The Bastille Day terrorist rundown massacre in Nice, France last week shows us again just how hard it is to wage a successful war on “terrorism” as such. Terrorism is a tactic, not an ideology, though clearly it’s a tactic that some ideologies and populations seem more gung-ho to take up than others.
The instincts of political parties the world over when faced with terror attacks are to limit liberties — parties of the “right” more narrowly and of the “left” more broadly. Populist parties are more likely to call for surveillance, limits on movement and other restrictions on groups from which the terrorists came. Progressive parties prefer to limit all of our liberties and to guard against any hints of prejudice.
Thus the ruling Socialist French President François Hollande called for an increase in “our level of protection” against “the scourge of terrorism.” He gave meaning to those words by extending emergency legislation that limits the liberties of all Frenchmen and gives the French military a more active role in policing the country.
Hollande’s counterpart on the populist right, the National Front’s Marine Le Pen, blamed not “terrorism” but the rise of “Islamic fundamentalism,” which she called a “murderous ideology that we let develop in our country.”
Le Pen called for the “total eradication” of the ideology and urged Interior Minister Bernard Cazeneuve to resign after several terror attacks on his watch. She also favors “Frexit,” the exit of France from the European Union, in part because it would allow France to control the movement of non-Frenchmen in and out of the country — with an emphasis on out.
We’ve seen a similar script play out in America with recent terror attacks.
Liberals, including President Obama and Democratic Presidential candidate Hillary Clinton, have called for an increased level of protection in the form of gun control measures and greater surveillance and even held a sit-in in Congress to force votes on gun control. At the same time, they have cautioned against blaming “Muslims” or “Islam” for the few bad apples who give the “religion of peace” (using George W. Bush’s designation) a bad name.
American conservatives have both ridiculed this approach and argued for an alternative approach similar in some ways to the National Front’s. Republican nominee Donald Trump has mocked his opponent for refusing to call out “radical Islam” and has called for a total though temporary ban on Muslims traveling to America. His closest opponent in the primaries, Texas Sen. Ted Cruz, called on police to “patrol and secure” America’s few Muslim neighborhoods.
Many right-of-center politicians have repeated their support for the Second Amendment rights of non-felonious citizens to keep and bear arms. They have pointed out, for instance, that the proposed restrictions would not have prevented recent terror attacks at all and that liberals used to oppose many uses of the FBI terror watch list and the TSA’s no-fly list.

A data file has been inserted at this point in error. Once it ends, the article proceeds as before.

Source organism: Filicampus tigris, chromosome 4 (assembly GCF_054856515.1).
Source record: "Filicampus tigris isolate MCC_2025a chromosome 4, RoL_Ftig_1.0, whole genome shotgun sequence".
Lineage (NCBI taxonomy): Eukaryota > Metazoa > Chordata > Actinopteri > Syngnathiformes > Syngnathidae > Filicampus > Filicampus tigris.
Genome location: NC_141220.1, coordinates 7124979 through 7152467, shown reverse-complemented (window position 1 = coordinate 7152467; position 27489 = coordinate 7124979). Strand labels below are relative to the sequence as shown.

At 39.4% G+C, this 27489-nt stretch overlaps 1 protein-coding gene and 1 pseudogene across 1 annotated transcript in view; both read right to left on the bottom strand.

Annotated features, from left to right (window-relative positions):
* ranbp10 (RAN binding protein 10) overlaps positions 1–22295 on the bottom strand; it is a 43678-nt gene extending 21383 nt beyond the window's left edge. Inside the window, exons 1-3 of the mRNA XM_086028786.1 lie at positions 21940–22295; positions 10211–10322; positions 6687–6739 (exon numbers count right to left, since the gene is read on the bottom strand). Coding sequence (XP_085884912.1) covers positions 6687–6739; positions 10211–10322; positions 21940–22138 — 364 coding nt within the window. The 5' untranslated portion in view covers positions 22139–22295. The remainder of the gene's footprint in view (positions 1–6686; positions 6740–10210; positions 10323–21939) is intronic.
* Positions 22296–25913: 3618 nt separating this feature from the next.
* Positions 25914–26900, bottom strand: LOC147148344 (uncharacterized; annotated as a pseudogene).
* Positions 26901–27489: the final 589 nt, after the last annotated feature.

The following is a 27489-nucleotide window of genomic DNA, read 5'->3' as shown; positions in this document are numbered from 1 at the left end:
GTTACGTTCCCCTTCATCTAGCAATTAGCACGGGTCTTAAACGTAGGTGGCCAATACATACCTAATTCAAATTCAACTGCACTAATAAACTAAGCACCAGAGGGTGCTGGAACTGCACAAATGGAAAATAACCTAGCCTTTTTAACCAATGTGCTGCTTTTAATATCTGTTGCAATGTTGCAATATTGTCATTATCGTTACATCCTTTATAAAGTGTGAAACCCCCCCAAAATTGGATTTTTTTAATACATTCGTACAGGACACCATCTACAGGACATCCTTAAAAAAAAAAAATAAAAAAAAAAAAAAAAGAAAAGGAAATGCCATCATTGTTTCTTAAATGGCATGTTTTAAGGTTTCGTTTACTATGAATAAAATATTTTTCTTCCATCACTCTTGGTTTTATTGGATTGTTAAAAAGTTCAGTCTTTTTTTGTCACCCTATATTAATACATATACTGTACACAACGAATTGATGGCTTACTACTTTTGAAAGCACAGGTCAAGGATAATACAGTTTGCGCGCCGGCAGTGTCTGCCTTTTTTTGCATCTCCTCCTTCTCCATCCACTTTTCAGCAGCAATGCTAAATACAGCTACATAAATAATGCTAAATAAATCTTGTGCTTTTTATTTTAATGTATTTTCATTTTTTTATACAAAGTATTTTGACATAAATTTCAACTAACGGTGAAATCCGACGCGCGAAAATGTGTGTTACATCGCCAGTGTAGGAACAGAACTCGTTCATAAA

Further, conservatives charge a failure of imagination bordering on obsession with the gun control push. Large-scale terror attacks the world over recently have used a large variety of implements — guns, certainly, but also bombs, knives, axes, and now, a truck.
Prominent conservative Republicans have called for much tougher measures against ISIS on occupied territory as a way of dealing with this. Cruz has advocated “carpet bombing” ISIS until some desert sands are turned to glass.
Yet the Nice attack mocks both approaches to warring on terrorism. Yes, conceded François Heisbourg in the Financial Times last weekend, taking some territory from ISIS “will limit the training opportunities for foreign terrorist ‘fighters,’ but how much training does it take to drive a truck?”
That’s not a dumb question. A single deranged jihadi driver with a cargo truck and a few guns managed to kill 84 packed-in partiers and maim hundreds more in the kind of attack that is easy to repeat and hard to guard against. And remember that ISIS is far from the only wellspring of Islamic-flavored acts of terror.
There are things that may work to lessen terror attacks for the United States, including good, hands-on intelligence; more tips by citizens, Muslim and non-Muslim; smart efforts by law enforcement to trip up would-be jihadis before they go off; and a tough look at our refugee and defense priorities to make sure that we’re actually making Americans safer.
Still, we will never be 100 percent safe from terrorism. After the attacks in Paris and San Bernardino and Orlando and Nice, it seems to me we shouldn’t sugar coat that bitter fact.